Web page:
Everett Sues OxyContin Maker for Causing City’s Opioid Crisis

The city of Everett, Washington, is suing Purdue Pharma after alleging that the company allowed OxyContin to be funneled into the black market, sparking the opioid crisis currently plaguing the city.

The Everett City Council approved Mayor Ray Stephanson’s call to authorize a civil lawsuit against Purdue Pharma in January.

Stephanson alleges that the drugmaker knowingly supplied suspicious doctors and pharmacies with OxyContin to increase its profits and enabled the diversion of its prescription drugs into the local illegal drug trade.

“There is clear evidence that Purdue ignored their responsibility to stop the diversion of OxyContin into the black market, directly leading to the heroin crisis on our streets today,” Stephanson said in a press release. “Their drive for profit caused this epidemic, which has overwhelmed our treatment and emergency systems. We are taking a stand and holding Purdue accountable for their actions.”

Everett, a working-class city about an hour north of Seattle, has been severely impacted by the opioid epidemic.

As mayor of Everett, Stephanson has implemented an aggressive plan to combat the opioid epidemic. The city increased police presence, brought in social workers to ride with officers and worked to provide permanent housing to the chronically homeless. These steps aimed to reduce the number of individuals abusing opioids in Everett.

Despite the city’s efforts, opioids and crime related to drugs have created lasting problems for Everett.

“Our community has been significantly damaged, and we need to be made whole,” Stephanson told CBS News.

Everett officials say that responding to the opioid crisis has cost the city millions of dollars already, and the cost is likely to increase.

Hil Kaman, the city’s public health and safety director, says that Everett is limited in what it can do to combat the growing problem. In a press release, he said the community is overwhelmed by the epidemic, and it currently lacks resources needed to treat those suffering from addiction.

Stephanson says that Purdue’s “drive for profit” caused the crisis that is now straining the city’s treatment centers and emergency responders. The lawsuit does not specify the amount of money the city is seeking, but Stephanson says the city will determine an amount in the months to come.

“Purdue is liable for its intentional, reckless, and/or negligent misconduct and should not be allowed to evade responsibility for its callous and unconscionable practices,” Everett’s city lawyers wrote in a complaint in state Superior Court.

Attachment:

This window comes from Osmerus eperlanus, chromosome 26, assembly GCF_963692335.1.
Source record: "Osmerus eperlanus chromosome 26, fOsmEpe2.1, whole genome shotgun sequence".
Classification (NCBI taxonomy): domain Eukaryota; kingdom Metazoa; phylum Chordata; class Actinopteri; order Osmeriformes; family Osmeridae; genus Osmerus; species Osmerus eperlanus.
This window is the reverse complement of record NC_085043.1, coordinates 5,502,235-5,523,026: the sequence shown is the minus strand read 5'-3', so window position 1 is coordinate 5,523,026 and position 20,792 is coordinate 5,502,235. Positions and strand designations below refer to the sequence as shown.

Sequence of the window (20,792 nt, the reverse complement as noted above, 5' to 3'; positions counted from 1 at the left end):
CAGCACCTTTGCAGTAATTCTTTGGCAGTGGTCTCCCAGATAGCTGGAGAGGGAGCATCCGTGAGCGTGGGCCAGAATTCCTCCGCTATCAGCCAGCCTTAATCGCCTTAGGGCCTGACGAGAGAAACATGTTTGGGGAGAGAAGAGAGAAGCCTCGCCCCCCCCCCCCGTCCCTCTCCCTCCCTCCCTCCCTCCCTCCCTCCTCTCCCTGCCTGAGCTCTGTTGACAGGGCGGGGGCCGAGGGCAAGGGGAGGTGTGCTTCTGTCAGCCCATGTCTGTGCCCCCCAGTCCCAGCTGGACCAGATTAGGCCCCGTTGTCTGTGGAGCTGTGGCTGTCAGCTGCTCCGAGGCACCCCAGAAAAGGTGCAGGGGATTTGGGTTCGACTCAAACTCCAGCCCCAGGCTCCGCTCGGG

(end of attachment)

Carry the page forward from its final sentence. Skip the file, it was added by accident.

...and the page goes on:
Purdue Pharma Denies Fault

Purdue Pharma says the allegations of the lawsuit are untrue and paint an unfair picture of the company’s intentions.

The company issued a statement saying that it looked forward to “presenting the facts in court.”

According to CBS News, Purdue said it is deeply troubled by the abuse and misuse of its medications. The drugmaker added that it is the industry leader in developing abuse-deterrent medications and that its products make up less than 2 percent of all opioid prescriptions in the United States.

This is not the first time Purdue has faced legal challenges in relation to the distribution and marketing of opioid medications.

The company and its executives were required to pay $630 million in legal penalties to the federal government for knowingly understating OxyContin’s addiction risk in 2007. That year, the company also settled lawsuits with Washington and other states that sued Purdue for failing to accurately describe the drug’s addiction risk.

A 2016 investigation by the Los Angeles Times found that Purdue monitored doctors and pharmacies the company suspected of distributing pills illegally for more than a decade. But the company did not always alert authorities or attempt to stop the flow of drugs.

In 2009, a Purdue sales manager was tasked to investigate a clinic writing an unusually high amount of OxyContin prescriptions. The investigation revealed the clinic was actually a front for a criminal drug ring. After visiting the clinic, the sales manager told her superiors to alert the Drug Enforcement Administration because she was convinced the clinic was diverting OxyContin to the black market.

Despite the sales manager’s report, Purdue did not alert the proper law enforcement entities until the clinic was closed and the drug ring’s leaders were indicted. By then, more than 1 million pills had slipped into the illegal drug trade.

The Times story prompted Everett officials to begin looking into what legal action they could take against Purdue. The city then hired a Seattle law firm to handle the case.

“We know this is a bold action we are taking, but it is the right thing to do,” Stephanson told the Los Angeles Times.

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